Commentary, Jldt Vol: 9 Issue: 5
Antipsychotic drugs affecting liver
Master of Pharmacy, St. Peters Institute of Pharmacy, Warangal, India
Received: November 03, 2020 Accepted: November 13, 2020 Published: November 20, 2020
Citation: Anusha (2020) Antipsychotic drugs effecting liver. J Liver Disease Transplant 2020, 9:5 184. doi: 10.37532/jldt.2020.9(5).184
The liver injuries induced by typical antipsychotic drugs that represented by chlorpromazine are mostly presented as cholestasis type. Novel antipsychotics primarily cause liver injury indirectly through adverse events associated with metabolism (weight gain, obesity, metabolic syndrome.
Keywords: Antipsychotic drugs; Prognosis; Liver Disease
Antipsychotics can induce liver injury by means of three main mechanisms: Hepatocellular, cholestasis and steatosis. Typical antipsychotics: The risk of hepatotoxicity with chlorpromazine is well established. Medications commonly implicated in causing fatty liver include corticosteroids, antidepressant and antipsychotic medications and, most commonly, tamoxifen. The liver is one of the only organs in the body that is able to replace damaged tissue with new cells rather than scar tissue. For example, an overdose of acetaminophen (Tylenol) can destroy half of a person's liver cells in less than a week. Liver test abnormalities have not been reported to occur in patients on long-term therapy with aripiprazole, but most studies have not provided information on serum enzyme results. Despite its wide scale use, there have been no published reports of clinically apparent acute liver injury attributable to aripiprazole. Milk thistle has been used to treat liver disorders for more than 2,000 years. Most often used the herbal ingredient for liver complaints in the United States.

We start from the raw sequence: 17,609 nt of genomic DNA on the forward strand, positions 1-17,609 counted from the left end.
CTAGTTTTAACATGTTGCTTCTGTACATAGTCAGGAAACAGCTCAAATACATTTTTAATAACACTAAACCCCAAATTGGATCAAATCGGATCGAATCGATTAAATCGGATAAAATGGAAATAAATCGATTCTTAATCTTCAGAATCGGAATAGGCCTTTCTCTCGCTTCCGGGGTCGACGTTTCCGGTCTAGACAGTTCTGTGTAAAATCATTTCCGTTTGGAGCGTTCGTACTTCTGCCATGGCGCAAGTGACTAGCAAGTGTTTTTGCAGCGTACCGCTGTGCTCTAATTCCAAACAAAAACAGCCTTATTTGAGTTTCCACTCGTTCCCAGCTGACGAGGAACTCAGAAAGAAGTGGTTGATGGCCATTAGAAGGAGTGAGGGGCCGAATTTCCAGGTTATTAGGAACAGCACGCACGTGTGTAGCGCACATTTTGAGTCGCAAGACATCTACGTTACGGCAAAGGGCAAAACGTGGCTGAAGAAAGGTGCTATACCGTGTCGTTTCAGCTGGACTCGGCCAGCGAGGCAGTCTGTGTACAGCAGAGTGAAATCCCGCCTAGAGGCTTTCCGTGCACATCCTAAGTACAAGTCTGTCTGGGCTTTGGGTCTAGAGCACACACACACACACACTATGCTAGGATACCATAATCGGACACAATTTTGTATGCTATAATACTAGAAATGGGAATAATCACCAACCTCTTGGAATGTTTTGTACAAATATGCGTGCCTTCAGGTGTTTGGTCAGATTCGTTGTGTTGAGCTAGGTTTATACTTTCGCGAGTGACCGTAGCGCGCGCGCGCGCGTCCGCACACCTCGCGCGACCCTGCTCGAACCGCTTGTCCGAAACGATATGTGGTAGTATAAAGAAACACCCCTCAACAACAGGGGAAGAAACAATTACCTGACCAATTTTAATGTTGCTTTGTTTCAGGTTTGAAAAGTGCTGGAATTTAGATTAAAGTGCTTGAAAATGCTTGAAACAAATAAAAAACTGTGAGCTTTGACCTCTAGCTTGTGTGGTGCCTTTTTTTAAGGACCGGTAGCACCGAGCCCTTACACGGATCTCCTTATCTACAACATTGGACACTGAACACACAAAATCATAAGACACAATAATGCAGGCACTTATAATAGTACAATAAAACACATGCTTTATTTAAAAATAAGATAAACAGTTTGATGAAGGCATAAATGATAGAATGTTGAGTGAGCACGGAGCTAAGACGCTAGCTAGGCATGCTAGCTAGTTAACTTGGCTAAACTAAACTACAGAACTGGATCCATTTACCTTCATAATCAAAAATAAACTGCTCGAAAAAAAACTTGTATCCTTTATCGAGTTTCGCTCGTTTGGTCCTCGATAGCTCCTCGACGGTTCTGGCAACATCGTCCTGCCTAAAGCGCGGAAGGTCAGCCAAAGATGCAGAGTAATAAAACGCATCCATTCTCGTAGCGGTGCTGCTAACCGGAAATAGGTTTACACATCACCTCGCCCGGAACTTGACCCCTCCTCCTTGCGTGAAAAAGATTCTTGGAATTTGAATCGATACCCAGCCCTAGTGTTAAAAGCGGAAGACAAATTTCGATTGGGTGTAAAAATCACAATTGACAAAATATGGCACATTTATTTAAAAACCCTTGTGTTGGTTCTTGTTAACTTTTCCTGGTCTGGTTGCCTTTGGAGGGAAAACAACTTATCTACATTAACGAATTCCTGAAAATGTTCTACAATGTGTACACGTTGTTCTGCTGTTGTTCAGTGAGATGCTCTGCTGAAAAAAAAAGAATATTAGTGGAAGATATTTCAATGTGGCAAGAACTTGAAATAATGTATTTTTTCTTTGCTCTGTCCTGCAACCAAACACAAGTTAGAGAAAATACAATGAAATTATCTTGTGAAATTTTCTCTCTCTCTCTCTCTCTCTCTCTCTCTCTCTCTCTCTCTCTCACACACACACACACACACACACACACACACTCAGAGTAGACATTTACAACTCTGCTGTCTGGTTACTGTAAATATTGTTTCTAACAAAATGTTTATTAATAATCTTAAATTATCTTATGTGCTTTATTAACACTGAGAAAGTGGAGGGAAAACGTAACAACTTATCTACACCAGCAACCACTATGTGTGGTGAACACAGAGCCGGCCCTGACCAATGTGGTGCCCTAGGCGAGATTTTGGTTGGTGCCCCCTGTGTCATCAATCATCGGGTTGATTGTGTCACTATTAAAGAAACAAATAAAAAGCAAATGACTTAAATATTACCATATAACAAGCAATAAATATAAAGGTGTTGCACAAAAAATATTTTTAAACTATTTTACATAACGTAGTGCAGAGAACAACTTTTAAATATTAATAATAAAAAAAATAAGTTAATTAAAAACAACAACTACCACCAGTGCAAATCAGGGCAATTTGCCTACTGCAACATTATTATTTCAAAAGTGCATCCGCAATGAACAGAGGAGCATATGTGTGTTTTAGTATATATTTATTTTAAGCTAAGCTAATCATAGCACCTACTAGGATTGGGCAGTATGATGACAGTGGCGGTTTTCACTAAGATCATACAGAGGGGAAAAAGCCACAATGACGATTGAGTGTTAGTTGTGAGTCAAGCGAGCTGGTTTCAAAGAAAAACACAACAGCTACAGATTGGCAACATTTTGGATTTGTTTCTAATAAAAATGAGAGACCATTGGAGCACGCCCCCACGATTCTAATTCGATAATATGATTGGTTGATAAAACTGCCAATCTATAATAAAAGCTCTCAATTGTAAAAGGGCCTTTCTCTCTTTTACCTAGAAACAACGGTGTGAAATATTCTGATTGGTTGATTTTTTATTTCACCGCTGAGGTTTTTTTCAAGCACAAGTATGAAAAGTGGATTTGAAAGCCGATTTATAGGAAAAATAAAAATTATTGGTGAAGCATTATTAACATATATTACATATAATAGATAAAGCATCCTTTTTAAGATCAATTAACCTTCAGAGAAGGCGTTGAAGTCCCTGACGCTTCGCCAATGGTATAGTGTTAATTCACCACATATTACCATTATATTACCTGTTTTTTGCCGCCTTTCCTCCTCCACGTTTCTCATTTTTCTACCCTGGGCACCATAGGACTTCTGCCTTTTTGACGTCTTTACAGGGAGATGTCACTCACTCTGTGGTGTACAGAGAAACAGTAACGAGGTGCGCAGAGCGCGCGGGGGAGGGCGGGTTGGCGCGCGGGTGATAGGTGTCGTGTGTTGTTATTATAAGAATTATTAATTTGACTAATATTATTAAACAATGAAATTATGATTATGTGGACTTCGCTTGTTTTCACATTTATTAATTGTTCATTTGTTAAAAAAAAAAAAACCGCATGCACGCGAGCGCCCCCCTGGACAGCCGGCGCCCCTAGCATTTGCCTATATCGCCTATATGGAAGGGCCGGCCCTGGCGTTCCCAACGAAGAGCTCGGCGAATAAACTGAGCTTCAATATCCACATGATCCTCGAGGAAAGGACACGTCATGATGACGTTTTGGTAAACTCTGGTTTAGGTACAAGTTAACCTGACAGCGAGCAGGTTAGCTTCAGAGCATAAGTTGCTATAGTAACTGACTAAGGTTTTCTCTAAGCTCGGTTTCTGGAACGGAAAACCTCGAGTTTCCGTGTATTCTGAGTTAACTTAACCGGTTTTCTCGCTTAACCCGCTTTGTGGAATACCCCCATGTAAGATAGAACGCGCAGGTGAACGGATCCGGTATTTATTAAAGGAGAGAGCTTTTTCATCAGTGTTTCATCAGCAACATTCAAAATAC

The active substance in milk thistle is silymarin, which is made up of several natural plant chemicals. Ibuprofen and other NSAIDs rarely affect the liver. Unlike acetaminophen (Tylenol), most NSAIDs are absorbed completely and undergo negligible liver metabolism. In other words, the way NSAIDs are metabolized makes liver injury (hepatotoxicity) very rare.
Paracetamol is safe in patients with chronic liver disease but a reduced dose of 2-3 g/d is recommended for long-term use. Non-steroidal anti-inflammatory drugs (NSAIDs) are best avoided because of risk of renal impairment, hepatorenal syndrome, and gastrointestinal hemorrhage. Aspartate Transaminase (AST): Very high levels of AST (more than 10 times normal) are usually due to Acute Hepatitis, sometimes due to a viral infection. With acute Hepatitis, AST levels usually stay high for about 1-2 months but can take as long as 3-6 months to return to normal. It can lead to much more serious conditions including cirrhosis and liver failure.” The good news is that fatty liver disease can be reversed—and even cured—if patients take action, including a 10% sustained loss in body weight.
Fatty liver disease rarely causes any symptoms, but it's an important warning sign that you're drinking at a harmful level. Fatty liver disease is reversible. If you stop drinking alcohol for 2 weeks, your liver should return to normal. Low levels may be linked to non-alcoholic fatty liver disease (NAFLD). Fish like cod, salmon, and sardines are good sources. It's also in veggies including broccoli, peas, and sweet potatoes, and fruits such as bananas, kiwi, and apricots. Dairy foods, like milk and yogurt, are also high in potassium.
Prognosis recovery depends on the type of cirrhosis you have and if you stop drinking. Only 50% of people with severe alcoholic cirrhosis survive 2 years, and only 35% survive 5 years. Recovery rate worsens after the onset of complications (such as gastrointestinal bleeding, ascites and encephalopathy). The liver, however, is able to replace damaged tissue with new cells. If up to 50 to 60 percent of the liver cells may be killed within three to four days in an extreme case like a Tylenol overdose, the liver will repair completely after 30 days if no complications arise.